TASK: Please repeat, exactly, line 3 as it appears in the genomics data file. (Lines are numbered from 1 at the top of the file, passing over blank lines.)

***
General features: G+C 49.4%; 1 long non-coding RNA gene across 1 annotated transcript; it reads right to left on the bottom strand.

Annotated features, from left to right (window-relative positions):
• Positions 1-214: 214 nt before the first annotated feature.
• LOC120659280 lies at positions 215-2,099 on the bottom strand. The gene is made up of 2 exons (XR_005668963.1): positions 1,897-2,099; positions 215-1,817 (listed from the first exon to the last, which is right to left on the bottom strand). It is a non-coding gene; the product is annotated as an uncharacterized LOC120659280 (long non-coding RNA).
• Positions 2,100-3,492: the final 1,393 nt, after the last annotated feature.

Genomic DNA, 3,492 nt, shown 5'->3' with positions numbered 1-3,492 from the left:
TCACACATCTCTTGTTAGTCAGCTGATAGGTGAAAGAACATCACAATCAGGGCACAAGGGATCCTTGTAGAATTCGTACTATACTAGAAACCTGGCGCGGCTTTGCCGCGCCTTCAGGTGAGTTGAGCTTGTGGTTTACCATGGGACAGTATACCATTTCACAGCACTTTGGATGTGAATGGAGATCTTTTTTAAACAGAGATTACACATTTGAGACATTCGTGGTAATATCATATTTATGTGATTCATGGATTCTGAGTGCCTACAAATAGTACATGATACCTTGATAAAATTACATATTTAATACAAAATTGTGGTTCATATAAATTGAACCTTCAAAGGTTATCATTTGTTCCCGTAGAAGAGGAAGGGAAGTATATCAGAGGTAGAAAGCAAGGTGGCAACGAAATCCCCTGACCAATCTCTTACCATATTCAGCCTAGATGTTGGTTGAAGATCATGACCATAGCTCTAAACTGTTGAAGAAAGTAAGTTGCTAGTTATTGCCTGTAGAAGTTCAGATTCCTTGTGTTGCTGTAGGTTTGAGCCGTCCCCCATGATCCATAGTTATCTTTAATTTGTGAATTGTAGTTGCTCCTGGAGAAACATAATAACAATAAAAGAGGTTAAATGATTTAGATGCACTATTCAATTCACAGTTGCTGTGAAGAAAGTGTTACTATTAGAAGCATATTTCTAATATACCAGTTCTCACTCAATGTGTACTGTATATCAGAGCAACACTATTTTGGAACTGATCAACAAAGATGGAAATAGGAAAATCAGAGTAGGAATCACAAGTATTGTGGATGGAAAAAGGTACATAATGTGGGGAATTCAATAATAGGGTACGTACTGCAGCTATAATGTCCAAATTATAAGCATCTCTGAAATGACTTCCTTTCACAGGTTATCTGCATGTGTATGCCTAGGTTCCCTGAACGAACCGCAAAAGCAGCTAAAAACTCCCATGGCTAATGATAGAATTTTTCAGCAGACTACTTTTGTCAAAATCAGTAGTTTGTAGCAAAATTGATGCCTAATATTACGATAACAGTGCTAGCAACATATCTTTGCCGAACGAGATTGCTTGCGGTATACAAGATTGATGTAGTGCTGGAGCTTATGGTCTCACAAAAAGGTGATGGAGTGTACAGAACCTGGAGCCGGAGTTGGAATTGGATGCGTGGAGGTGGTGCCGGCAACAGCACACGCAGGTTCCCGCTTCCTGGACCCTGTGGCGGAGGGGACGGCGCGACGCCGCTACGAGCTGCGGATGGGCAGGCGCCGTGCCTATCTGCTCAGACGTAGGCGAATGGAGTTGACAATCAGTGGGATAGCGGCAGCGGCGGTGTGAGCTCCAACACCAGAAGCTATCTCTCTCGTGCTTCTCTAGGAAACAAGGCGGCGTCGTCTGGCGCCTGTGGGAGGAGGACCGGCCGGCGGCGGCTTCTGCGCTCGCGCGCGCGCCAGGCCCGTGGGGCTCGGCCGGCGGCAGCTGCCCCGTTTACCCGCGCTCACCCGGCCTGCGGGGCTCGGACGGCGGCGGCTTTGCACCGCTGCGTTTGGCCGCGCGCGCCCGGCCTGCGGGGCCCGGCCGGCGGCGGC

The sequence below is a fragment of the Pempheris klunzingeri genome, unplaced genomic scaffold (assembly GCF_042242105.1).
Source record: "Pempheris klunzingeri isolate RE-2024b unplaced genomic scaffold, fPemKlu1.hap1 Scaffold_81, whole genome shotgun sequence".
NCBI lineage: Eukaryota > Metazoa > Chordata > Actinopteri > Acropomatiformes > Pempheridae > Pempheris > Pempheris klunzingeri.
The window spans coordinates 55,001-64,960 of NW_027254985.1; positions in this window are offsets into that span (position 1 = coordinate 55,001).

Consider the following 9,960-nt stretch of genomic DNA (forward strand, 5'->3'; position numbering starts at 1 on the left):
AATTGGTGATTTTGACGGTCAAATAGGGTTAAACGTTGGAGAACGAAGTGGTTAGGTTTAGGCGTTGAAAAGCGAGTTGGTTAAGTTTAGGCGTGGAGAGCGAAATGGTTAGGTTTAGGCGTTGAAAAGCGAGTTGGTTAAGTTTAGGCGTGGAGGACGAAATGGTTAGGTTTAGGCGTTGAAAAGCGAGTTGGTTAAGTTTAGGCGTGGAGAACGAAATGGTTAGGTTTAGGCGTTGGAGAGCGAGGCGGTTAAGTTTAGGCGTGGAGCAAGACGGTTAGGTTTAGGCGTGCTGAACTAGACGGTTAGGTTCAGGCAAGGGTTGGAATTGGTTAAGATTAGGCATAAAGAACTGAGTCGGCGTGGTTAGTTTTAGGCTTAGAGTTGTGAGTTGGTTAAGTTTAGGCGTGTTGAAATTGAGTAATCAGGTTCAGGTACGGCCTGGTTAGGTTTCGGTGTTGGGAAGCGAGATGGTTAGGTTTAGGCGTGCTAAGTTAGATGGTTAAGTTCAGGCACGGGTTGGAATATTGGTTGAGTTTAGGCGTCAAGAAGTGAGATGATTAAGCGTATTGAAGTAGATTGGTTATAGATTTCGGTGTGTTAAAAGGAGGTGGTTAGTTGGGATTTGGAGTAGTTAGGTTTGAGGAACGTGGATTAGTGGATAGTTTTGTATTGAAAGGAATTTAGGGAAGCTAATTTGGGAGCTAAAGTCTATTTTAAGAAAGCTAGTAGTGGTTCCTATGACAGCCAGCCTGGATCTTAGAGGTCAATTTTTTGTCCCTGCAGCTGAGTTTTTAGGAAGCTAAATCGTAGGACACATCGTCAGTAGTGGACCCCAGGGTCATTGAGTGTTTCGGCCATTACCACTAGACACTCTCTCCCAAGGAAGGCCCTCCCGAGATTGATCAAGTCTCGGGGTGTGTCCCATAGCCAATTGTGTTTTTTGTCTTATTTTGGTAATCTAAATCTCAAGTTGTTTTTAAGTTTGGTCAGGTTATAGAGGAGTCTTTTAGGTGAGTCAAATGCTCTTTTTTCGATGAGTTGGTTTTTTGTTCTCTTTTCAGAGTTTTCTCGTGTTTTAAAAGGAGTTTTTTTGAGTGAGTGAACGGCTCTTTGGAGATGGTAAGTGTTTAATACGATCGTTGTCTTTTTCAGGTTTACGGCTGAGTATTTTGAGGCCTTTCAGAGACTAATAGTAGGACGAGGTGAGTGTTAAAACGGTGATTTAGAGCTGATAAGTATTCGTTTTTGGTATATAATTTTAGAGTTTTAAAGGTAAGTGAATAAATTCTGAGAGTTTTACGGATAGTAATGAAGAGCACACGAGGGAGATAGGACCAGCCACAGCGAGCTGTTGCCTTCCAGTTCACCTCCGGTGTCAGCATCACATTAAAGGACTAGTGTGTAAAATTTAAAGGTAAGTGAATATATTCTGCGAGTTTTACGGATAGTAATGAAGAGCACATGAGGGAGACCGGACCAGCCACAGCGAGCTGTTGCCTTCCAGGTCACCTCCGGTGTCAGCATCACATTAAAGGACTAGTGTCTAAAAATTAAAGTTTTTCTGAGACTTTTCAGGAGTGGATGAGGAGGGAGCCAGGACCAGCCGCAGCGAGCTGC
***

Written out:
• Positions 1-214: 214 nt before the first annotated feature.